Our church is reading through the psalms this summer, two each day. We started this about a week and a half ago, so over the past 10 days I’ve read Psalms 1-20. All but the first two were written by David. He was a prolific songwriter. About half of the 150 psalms are attributed to him.
We know much of David’s life from 1 and 2 Samuel, and it’s good to keep this background in mind when reading his psalms. For example, Psalm 3 was written “when he fled from his son Absalom,” who led an insurrection again his father’s regime. Psalm 18 was written “when the Lord delivered him from the hand of all his enemies and from the hand of Saul.”
David was the innocent victim of much injustice and so his psalms repeatedly mention his “foes” and “enemies.” He calls these men “the wicked” (Psalm 3:1, 7). He was hunted like an animal for no good reason. For an extended period of time, he lived like a fugitive, on the run for crimes he did not commit.
This is why the psalms are filled with prayers to God for his own physical salvation and the destruction of his enemies. He wanted justice, and he wanted it now!
These so-called “imprecatory psalms” include prayers that can be difficult to understand, especially in light of Jesus’ teaching to “love your enemies and pray for those who persecute you” (Matthew 5:44).
How did David pray for his foes?
“Arise, O Lord! Deliver me, O my God! For you have struck all my enemies on the jaw; you have broken the teeth of the wicked” (Psalm 3:7).
“Arise, O Lord, in your anger; rise up against the rage of my enemies. Awake, my God; decree justice” (Psalm 7:6)
“Break the arm of the wicked and evil man; call him to account for his wickedness that would not be found out” (Psalm 10:15).
“Rise up, O Lord, confront them, bring them down; rescue me from the wicked by your sword” (Psalm 17:13).
These prayers are a recurring theme throughout the psalter. Even in Psalm 139, a wonderful hymn of praise to God for his omniscience, David prays “If only you would slay the wicked, O God! Away from me, you bloodthirsty men!” (Psalm 139:21).
I have no personal experience with this type of situation. I’m a middle-class white male who lives in the suburbs of Fort Wayne, Indiana. I’ve never been treated the way David was treated. I’ve lived 58 years of comfort.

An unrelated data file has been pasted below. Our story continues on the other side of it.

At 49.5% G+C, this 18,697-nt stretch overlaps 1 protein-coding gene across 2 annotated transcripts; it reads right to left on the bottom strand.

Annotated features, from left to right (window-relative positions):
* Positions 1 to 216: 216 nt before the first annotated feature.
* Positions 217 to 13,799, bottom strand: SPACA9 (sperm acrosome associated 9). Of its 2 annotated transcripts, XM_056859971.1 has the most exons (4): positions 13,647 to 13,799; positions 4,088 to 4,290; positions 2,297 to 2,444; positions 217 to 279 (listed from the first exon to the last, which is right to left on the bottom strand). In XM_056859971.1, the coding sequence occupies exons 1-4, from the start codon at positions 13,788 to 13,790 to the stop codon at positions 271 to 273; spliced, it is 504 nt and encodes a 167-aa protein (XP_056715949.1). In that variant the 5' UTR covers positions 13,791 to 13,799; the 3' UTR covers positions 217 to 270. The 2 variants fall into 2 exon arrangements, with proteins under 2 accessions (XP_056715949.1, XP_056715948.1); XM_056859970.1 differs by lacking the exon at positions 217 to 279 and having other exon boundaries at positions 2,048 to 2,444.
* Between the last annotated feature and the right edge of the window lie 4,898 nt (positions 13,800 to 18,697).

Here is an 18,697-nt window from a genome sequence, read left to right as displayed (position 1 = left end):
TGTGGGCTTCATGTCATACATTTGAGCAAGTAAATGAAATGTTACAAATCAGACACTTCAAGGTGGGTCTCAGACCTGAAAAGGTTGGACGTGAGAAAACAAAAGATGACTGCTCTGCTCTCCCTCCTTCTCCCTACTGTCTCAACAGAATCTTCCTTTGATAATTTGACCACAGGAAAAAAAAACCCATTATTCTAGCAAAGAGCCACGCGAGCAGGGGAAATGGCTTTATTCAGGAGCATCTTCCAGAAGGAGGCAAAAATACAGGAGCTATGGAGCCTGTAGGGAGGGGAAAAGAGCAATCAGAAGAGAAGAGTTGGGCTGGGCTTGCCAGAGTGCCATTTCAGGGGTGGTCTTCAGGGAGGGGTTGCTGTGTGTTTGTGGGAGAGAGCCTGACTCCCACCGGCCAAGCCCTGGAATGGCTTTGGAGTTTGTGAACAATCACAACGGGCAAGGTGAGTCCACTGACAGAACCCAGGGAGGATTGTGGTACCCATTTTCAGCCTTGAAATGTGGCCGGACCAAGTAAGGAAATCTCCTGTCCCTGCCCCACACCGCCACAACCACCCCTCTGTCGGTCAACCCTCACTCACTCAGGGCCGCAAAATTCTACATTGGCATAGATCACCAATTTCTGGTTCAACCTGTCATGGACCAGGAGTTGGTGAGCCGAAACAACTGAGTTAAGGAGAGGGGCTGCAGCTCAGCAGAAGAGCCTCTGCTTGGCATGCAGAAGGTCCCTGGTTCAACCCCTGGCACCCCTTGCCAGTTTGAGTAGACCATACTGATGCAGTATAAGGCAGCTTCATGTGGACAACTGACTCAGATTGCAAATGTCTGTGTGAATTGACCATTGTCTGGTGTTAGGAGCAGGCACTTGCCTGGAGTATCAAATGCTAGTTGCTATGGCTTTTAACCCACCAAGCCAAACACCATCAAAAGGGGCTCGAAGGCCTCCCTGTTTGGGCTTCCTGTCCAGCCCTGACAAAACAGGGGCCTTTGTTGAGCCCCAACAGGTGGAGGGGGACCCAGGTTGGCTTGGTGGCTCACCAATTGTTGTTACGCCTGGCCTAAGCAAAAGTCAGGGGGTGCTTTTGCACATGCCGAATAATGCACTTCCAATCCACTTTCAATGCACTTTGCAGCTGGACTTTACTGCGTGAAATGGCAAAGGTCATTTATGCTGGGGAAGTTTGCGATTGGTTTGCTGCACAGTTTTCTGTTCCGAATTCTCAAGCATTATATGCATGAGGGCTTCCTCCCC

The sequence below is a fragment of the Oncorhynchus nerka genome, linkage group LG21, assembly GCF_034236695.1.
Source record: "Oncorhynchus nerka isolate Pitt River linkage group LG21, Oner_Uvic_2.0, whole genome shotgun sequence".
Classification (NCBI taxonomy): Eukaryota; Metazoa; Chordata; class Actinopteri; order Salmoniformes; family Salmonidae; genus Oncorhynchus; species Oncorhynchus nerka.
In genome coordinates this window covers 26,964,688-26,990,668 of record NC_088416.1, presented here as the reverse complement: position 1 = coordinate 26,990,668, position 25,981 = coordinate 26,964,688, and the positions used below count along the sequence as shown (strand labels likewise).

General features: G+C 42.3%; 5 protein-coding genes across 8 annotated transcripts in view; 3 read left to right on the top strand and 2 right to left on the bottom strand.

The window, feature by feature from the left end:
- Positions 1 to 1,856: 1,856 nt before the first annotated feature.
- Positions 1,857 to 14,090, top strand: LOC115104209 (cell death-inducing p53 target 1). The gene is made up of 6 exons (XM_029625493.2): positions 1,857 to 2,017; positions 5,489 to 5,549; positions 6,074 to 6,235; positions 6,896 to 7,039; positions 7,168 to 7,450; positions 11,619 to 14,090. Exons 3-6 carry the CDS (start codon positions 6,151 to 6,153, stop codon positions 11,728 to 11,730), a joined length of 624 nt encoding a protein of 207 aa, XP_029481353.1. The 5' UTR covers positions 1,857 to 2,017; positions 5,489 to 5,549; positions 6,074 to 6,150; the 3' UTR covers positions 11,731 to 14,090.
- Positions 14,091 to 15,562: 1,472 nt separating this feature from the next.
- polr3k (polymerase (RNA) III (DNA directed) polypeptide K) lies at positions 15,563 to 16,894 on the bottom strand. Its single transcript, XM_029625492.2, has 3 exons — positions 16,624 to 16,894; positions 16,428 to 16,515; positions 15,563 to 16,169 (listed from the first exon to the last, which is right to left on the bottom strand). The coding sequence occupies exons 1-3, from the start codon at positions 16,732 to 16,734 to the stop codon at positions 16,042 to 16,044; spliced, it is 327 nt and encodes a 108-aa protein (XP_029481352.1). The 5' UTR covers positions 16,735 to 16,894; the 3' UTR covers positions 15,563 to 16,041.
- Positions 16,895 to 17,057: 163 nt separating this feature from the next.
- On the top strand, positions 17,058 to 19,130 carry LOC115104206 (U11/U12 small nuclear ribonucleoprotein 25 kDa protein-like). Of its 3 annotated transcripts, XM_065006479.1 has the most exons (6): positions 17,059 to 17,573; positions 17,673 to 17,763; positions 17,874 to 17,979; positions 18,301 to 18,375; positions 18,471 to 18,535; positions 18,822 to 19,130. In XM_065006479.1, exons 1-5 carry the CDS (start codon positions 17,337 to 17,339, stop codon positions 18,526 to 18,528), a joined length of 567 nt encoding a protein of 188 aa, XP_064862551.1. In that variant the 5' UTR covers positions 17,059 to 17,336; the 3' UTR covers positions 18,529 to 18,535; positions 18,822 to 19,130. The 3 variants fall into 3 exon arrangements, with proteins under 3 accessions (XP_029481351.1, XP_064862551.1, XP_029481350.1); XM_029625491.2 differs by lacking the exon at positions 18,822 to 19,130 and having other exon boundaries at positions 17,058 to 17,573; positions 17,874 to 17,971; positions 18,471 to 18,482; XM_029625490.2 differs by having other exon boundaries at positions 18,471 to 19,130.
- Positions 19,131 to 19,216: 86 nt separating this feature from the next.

However, throughout the history of the church, and certainly in our own day, there are many believers who can relate to these prayers. I’m thinking of the persecuted Christians around the world who face the very real prospect of physical pain and even death on a daily basis.
And so when I read these prayers, should I be praying for the death of the non-Christians who are killing my brethren? I do pray for justice to prevail – if not in this life, then certainly in the next. And I pray for the suffering to end and for salvation to come to both the perpetrators and the victims of these horrific crimes.
One more thought: I think these prayers can help us more fortunate Christians to better understand the plight of the persecuted church. The Asbury Bible Commentary expresses this well: “Contemporary readers, particularly those in more affluent societies, can allow these prayers to help them enter the suffering life of the people of God, to transport them from their relative ease into the ghastly suffering and consternation of persons who have been uprooted, mocked, or abused.”
This is one way we can benefit from the prayers of David against his enemies. May the imprecatory psalms help us to “mourn with those who mourn” (Romans 12:15) and to cry out to God for the deliverance of His people.